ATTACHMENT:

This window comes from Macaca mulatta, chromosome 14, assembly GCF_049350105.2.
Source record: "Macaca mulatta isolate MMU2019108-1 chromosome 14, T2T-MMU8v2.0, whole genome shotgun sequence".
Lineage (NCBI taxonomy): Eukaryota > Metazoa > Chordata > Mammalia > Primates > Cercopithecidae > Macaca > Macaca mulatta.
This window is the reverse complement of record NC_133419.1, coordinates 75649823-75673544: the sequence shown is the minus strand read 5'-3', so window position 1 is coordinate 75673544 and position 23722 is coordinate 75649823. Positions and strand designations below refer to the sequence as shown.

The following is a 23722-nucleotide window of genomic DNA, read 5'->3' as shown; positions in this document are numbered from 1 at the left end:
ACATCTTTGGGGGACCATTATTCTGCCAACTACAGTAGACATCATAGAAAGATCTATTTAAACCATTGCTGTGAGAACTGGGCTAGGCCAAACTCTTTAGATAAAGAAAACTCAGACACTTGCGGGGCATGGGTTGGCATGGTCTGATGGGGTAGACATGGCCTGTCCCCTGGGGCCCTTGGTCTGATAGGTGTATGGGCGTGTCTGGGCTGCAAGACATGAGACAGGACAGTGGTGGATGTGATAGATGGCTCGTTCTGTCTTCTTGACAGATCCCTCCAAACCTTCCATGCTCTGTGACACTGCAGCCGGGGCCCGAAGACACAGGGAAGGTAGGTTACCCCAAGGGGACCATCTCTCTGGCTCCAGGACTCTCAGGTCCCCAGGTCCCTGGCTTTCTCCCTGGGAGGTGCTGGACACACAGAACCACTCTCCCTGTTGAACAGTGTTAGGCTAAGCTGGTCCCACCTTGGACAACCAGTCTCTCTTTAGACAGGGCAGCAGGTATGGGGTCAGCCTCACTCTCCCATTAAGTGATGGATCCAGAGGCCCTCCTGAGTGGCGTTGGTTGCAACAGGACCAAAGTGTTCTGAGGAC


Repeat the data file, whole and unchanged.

This window comes from Macaca mulatta, chromosome 14, assembly GCF_049350105.2.
Source record: "Macaca mulatta isolate MMU2019108-1 chromosome 14, T2T-MMU8v2.0, whole genome shotgun sequence".
Lineage (NCBI taxonomy): Eukaryota > Metazoa > Chordata > Mammalia > Primates > Cercopithecidae > Macaca > Macaca mulatta.
This window is the reverse complement of record NC_133419.1, coordinates 75649823-75673544: the sequence shown is the minus strand read 5'-3', so window position 1 is coordinate 75673544 and position 23722 is coordinate 75649823. Positions and strand designations below refer to the sequence as shown.

The following is a 23722-nucleotide window of genomic DNA, read 5'->3' as shown; positions in this document are numbered from 1 at the left end:
ACATCTTTGGGGGACCATTATTCTGCCAACTACAGTAGACATCATAGAAAGATCTATTTAAACCATTGCTGTGAGAACTGGGCTAGGCCAAACTCTTTAGATAAAGAAAACTCAGACACTTGCGGGGCATGGGTTGGCATGGTCTGATGGGGTAGACATGGCCTGTCCCCTGGGGCCCTTGGTCTGATAGGTGTATGGGCGTGTCTGGGCTGCAAGACATGAGACAGGACAGTGGTGGATGTGATAGATGGCTCGTTCTGTCTTCTTGACAGATCCCTCCAAACCTTCCATGCTCTGTGACACTGCAGCCGGGGCCCGAAGACACAGGGAAGGTAGGTTACCCCAAGGGGACCATCTCTCTGGCTCCAGGACTCTCAGGTCCCCAGGTCCCTGGCTTTCTCCCTGGGAGGTGCTGGACACACAGAACCACTCTCCCTGTTGAACAGTGTTAGGCTAAGCTGGTCCCACCTTGGACAACCAGTCTCTCTTTAGACAGGGCAGCAGGTATGGGGTCAGCCTCACTCTCCCATTAAGTGATGGATCCAGAGGCCCTCCTGAGTGGCGTTGGTTGCAACAGGACCAAAGTGTTCTGAGGAC